Saturday morning we finished packing our “stuff” and said goodbye to our cozy room. We went to the dining room where had our breakfast , said goodbye to staff and friends and then walked to the train station, about 5 minutes away. Since it was early on a Saturday morning there was no traffic and no bicyclists to worry about.
Deciding to get to the train station early to make sure we knew which track our train would be arriving gave is a little too much time but we didn’t care. We went up the escalator to the track and we began to have a few doubts. We had second class tickets (non-reserved) and how would we know which cars were second class? How would we know which seats we could sit in since we didn’t book reserved seats. I’ve got the answers for you. When standing on the track look up. On the electronic sign board they will have an electronic image of a train with letters above it and numbers in the train cars. The letters above is where the train car will stop on the platform; the number inside the train will have a 1, or 2 for first or second class. Once inside the train, and underneath the luggage racks, if there is nothing in electronic red letters, those seats are unreserved. Many seats will have a destination and those have been reserved. We had chosen to not purchase reserved seats as they cost about $30 more each way. Since Amsterdam was the beginning of the route, we did not have a problem finding seats once we figured it all out. As the train got more crowded as we traveled to Dusseldorf we began to rethink our choice of not having reserved seats for our return as we saw people standing in the aisle trying to push their luggage. Dusseldorf would be after Cologne on our return and it was one of the larger stops on this route. Like Scarlett O’Hara, we decided we wouldn’t think about it today, we would think about it tomorrow when we were leaving.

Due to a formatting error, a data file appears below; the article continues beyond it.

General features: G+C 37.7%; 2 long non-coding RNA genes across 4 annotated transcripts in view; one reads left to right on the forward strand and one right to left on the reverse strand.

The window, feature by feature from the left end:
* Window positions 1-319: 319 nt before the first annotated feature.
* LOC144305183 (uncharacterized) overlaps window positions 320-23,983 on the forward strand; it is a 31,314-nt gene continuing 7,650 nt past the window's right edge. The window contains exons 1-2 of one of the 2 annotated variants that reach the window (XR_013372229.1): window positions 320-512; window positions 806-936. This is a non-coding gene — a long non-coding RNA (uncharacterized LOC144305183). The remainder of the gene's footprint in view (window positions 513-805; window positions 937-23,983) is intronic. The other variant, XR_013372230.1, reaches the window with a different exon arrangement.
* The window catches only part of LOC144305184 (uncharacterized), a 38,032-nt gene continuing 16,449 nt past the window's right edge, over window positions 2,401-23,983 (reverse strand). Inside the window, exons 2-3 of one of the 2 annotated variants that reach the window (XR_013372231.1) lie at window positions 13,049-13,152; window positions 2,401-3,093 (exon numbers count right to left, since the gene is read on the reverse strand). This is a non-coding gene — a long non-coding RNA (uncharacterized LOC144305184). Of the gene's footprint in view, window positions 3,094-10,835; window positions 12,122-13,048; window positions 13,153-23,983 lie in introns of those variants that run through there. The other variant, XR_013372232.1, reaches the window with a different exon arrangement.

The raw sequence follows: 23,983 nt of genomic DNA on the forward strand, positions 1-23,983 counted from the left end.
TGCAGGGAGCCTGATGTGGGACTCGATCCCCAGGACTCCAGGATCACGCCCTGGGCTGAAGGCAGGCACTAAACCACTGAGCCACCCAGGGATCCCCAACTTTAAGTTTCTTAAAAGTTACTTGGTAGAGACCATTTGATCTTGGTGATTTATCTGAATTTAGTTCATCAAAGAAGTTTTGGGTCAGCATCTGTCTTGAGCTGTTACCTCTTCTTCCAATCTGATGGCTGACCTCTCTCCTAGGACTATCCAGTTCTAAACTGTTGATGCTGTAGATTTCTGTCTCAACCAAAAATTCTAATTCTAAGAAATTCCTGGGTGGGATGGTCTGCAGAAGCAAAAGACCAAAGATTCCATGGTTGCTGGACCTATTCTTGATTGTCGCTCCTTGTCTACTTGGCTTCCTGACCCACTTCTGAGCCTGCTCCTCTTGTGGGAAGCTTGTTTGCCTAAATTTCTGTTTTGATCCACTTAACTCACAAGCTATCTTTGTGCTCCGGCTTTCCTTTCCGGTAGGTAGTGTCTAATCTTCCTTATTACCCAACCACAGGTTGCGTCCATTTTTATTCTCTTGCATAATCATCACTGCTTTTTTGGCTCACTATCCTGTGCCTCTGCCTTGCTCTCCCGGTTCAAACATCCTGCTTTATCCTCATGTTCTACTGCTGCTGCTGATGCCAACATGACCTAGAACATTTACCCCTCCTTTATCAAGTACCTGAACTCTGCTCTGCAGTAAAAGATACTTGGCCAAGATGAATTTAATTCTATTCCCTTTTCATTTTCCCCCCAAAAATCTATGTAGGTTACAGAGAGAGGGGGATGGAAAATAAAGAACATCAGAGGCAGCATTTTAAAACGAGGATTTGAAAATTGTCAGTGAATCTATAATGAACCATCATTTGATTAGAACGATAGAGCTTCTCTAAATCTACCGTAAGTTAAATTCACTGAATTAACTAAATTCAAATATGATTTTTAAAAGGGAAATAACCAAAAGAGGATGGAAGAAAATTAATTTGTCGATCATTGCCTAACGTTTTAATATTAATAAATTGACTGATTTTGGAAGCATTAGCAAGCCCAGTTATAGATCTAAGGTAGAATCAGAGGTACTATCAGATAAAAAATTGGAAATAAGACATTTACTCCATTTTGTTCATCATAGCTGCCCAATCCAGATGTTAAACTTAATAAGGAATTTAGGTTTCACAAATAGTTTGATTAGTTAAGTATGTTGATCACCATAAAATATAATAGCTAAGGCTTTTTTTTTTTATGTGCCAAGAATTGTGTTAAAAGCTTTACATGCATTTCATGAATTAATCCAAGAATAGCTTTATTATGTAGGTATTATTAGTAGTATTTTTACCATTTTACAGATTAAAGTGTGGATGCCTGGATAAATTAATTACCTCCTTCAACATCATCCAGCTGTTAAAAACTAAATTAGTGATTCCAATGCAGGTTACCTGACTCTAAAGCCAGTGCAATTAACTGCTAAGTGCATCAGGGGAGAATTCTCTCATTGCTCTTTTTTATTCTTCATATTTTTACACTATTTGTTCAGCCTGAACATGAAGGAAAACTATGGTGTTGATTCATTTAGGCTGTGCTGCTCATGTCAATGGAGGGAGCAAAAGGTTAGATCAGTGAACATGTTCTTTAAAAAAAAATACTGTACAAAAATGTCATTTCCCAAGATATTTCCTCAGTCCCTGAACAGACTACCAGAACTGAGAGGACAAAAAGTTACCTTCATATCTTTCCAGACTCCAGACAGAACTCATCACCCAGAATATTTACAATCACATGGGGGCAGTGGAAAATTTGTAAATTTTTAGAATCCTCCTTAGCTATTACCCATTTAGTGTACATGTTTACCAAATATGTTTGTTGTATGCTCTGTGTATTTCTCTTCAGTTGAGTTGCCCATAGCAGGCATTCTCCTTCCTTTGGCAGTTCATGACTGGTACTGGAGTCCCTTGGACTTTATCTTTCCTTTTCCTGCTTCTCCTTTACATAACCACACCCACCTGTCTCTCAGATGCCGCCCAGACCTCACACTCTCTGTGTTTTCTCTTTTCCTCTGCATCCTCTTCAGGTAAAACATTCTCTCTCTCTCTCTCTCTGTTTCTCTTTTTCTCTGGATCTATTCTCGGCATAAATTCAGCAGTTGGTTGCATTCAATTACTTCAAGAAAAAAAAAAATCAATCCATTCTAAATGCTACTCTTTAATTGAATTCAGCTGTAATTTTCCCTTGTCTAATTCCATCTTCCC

When we arrived at the train station in Dusseldorf we went to the train/bus office to buy the tram ticket to go to the hotel. We made one small mistake at our stop – we didn’t get off. The tram stopped but we thought it was at a light but it wasn’t – it was our stop that we saw as we kept going. We decided that our problem was that the doors to the tram didn’t open. What we needed to do to let the driver know we wanted to get off was push the big button by the door for it to open. Luckily the next stop was about 75 feet away and we just walked to the hotel from there – the Radisson Blu. Since my cruise mate had booked the hotel we were going to be given a standard room but when I pulled out my Radisson Rewards (formerly Club Carlson) gold loyalty card at the check in desk, we were upgraded to a business room which was larger. Even though we were there for only one night and used to a small room, it felt wonderful. The best part – each of us had a queen bed rather than a very small twin bed from the cruise.
Having these credit cards that give you status in a hotel is really worth it. The ones I have are Radisson Rewards, IHG, and Marriott. I did have SPG till the merger with Marriott. Hilton will also give you some status as well as Hyatt. I plan on applying for the World of Hyatt card this spring since it will be 25 months since I closed my previous Hyatt card.